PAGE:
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I Forge Iron


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  • Gender
  • Location
    Dunedin in the south of New Zealand
  • Interests
    Blacksmithing,making armor,panel beating. metal shaping,military vehicles,


  • Location
    Dunedin in the south of New Zealand

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  1. Jim Cokes idea is what i would use ive been panelbeating since the days of lead and hammer and file and no bog filler LOL.
  2. end on shot of my English wheeling machine
  3. notice the slot
  4. the chinese ones flex the guy close to you in the post above would be your best bet,we made our own and it works really well with no flex in it.
  5. Hi guys,further to my post above the chap that had that stuff i got has advanced dementia,and his wife wanted everything gone. there was also an anvil as well,but i couldnt afford that as well,my son works for the scrap dealer so he was on the spot and offered more than scrap value for me,i didnt dare ask what happened to the anvil though.
  6. scored these items the other week,came from an artist blacksmith who has had to have care owing to dementia
  7. Hi Alan,yes its hardened steel ,i would have thought that with the handle being steel rod it may be for hot metal? its a bit of a mystery why its never been used as it would be good for countersinking holes in the likes of hinges. I got it from a local scrap yard for scrap value at the time, and intend to use it as a counter sink punch. thanks for your input Alan.
  8. I had a good look at this tool yesterday and the head is machine made on a lathe and handle is twisted around the head and arc welded together,the paint is factory,so may be one of those from that factory above.thanks people for your ideas and imput cheers for now.
  9. thanks guys for your advise and input,i do intend to use the forge,have used it once before i put in the clay for protection of the base and yes that is a farriers hammer on right ,the dolly on the left rear is a panel beating tool that i want to modify to fit the swage block i have,these tools are just what i have picked up at different times over the last couple of years and its getting hard to get anything much at all.
  10. Thanks Morcy,I copied your plan and had the local profile cutters cut one out of a one piece block 100mm through. They done a great job &cut very neatly with only some cleaning up to do,when i get it home from work i will post a photo of it. It is cut from mild steel,and will save the anvil from some heavy work that i have in mind. So thank you again Morcy ,well done.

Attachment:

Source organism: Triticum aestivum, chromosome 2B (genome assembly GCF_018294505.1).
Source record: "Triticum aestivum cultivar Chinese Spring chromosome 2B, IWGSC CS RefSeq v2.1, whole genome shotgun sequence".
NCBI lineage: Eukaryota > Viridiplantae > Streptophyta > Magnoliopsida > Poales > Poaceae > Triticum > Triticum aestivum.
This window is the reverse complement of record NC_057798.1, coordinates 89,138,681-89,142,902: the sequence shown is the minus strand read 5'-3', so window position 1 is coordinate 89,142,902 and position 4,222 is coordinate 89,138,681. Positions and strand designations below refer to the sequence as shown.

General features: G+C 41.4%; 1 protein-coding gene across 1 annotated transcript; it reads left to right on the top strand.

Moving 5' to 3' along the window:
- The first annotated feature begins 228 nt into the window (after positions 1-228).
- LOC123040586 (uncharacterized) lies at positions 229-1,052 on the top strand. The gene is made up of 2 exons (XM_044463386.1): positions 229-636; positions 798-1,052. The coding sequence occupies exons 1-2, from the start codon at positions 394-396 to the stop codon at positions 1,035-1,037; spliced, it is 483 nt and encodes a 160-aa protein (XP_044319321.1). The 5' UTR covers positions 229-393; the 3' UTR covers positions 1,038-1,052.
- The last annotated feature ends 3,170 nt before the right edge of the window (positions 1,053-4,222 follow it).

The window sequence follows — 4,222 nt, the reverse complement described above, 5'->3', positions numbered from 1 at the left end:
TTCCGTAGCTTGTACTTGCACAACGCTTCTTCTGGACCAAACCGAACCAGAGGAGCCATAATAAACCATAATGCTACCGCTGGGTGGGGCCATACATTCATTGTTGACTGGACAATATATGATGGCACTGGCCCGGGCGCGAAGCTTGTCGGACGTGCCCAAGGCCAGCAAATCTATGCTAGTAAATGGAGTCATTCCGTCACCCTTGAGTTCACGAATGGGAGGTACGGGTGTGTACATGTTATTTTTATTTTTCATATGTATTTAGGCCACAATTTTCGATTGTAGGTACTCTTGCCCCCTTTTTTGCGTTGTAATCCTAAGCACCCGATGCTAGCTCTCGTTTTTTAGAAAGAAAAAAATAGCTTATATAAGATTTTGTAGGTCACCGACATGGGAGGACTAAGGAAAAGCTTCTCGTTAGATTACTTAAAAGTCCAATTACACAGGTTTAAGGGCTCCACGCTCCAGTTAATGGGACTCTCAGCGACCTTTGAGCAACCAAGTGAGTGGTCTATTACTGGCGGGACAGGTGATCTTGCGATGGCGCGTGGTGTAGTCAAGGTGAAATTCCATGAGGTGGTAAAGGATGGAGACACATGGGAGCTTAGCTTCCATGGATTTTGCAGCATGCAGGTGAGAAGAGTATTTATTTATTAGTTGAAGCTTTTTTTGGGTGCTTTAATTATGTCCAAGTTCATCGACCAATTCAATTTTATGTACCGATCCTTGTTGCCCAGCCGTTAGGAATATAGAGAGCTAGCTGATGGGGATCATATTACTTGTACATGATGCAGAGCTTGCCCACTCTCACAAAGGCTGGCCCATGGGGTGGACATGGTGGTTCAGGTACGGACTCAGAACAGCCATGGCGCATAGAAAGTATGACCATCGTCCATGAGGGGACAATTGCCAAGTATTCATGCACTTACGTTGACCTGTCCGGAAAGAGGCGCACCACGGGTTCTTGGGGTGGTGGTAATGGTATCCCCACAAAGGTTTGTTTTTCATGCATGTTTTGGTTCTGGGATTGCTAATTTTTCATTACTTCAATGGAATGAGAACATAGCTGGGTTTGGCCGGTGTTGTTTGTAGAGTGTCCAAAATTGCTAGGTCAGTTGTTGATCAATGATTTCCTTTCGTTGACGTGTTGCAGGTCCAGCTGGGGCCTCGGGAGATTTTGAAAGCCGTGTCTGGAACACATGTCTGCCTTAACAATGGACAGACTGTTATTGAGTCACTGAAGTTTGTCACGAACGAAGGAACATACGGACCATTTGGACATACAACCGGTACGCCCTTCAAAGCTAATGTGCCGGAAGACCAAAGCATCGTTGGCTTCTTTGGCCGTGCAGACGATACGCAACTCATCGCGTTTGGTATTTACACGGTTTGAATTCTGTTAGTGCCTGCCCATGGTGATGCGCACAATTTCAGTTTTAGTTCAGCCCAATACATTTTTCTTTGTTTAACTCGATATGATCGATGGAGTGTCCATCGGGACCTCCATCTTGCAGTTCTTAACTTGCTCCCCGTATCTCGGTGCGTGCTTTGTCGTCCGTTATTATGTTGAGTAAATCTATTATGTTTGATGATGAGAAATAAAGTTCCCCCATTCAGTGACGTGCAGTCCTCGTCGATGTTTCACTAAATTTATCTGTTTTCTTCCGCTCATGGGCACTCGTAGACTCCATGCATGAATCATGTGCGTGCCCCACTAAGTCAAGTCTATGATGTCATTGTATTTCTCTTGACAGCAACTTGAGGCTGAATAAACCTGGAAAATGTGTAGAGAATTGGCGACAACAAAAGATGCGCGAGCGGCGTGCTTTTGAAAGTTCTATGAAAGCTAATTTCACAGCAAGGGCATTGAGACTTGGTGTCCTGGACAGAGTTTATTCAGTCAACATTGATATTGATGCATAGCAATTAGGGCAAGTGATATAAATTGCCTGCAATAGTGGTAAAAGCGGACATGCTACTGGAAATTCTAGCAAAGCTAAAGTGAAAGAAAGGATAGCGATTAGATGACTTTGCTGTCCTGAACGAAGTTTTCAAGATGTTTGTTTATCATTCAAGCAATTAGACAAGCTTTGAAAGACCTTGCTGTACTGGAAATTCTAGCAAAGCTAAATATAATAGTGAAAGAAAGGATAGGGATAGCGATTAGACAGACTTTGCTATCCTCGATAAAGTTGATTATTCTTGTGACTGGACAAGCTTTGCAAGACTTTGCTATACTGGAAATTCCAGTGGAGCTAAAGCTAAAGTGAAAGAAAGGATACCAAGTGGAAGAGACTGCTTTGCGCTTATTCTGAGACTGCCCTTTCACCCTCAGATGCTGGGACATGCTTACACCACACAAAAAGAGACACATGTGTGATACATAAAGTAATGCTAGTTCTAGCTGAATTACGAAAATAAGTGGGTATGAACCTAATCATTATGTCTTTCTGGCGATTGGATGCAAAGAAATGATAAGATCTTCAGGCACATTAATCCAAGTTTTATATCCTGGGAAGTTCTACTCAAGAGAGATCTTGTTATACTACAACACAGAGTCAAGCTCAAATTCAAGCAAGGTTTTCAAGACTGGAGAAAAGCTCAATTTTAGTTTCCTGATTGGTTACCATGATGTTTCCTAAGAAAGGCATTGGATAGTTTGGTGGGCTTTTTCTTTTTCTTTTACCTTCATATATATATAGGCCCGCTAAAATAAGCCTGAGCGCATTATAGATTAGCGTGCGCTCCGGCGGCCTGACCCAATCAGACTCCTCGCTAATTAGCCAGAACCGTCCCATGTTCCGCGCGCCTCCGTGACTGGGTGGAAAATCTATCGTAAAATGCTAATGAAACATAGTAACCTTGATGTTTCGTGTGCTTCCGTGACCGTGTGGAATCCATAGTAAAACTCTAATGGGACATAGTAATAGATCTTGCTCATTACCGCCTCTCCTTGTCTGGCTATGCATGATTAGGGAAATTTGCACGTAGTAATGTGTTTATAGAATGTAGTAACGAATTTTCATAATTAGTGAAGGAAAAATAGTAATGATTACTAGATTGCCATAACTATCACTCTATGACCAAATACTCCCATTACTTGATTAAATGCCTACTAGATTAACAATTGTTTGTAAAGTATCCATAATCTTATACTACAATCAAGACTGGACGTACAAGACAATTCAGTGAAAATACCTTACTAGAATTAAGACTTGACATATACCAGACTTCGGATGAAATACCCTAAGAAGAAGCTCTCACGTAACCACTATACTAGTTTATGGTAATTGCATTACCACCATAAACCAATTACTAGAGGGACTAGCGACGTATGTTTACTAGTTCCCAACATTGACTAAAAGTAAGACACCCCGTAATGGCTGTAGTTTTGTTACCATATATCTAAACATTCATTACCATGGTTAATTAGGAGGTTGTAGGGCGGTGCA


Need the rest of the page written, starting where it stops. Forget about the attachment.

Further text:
11. Thanks guys,yes panelbeating is for autos,though i think the art goes way back to tin smiths/armour and such like. Restoring motorcycles,well i must say that the chroming got too expensive to do, and i have lost my nerve riding and did not want to become another road statistic,the last run i went on i forgot about two corners that i knew were there and nearly come to grief. That was time to give it up!. Much safer at the forge.
  12. Hi ladies and gentlemen,i am a panelbeater with over 40 years in the trade. I originally wanted to do blacksmithing after i came out of my time panelbeating and applied at the local railway workshops for an adult apprenticeship,but was told that blacksmithing was on the way out !!. I really love shaping hot metal and welding and am interested in armour and blade smithing. After working at a local coalmine in the late 70s i aquired the blacksmith shop such as it was when the mine closed,i set up what i could save of the shop at home and after bumling around not knowing what i was doing(no interest from any one to show me or books available at that time) i sold it all up and boy have i kicked myself since!. I restored British motorcycles until recently and sold the last one a few years ago and have been discovering blacksmithing on the internet and library. I have been a visitor on this site regular of late and find the topics worthy of learning,we have to keep our brains learning and bodies active to enjoy life! I live near Dunedin in the south of New Zealand with my partner Joan and two dogs,children have left to do their own thing now,well thats it about me for now cheers Ken Hughes.
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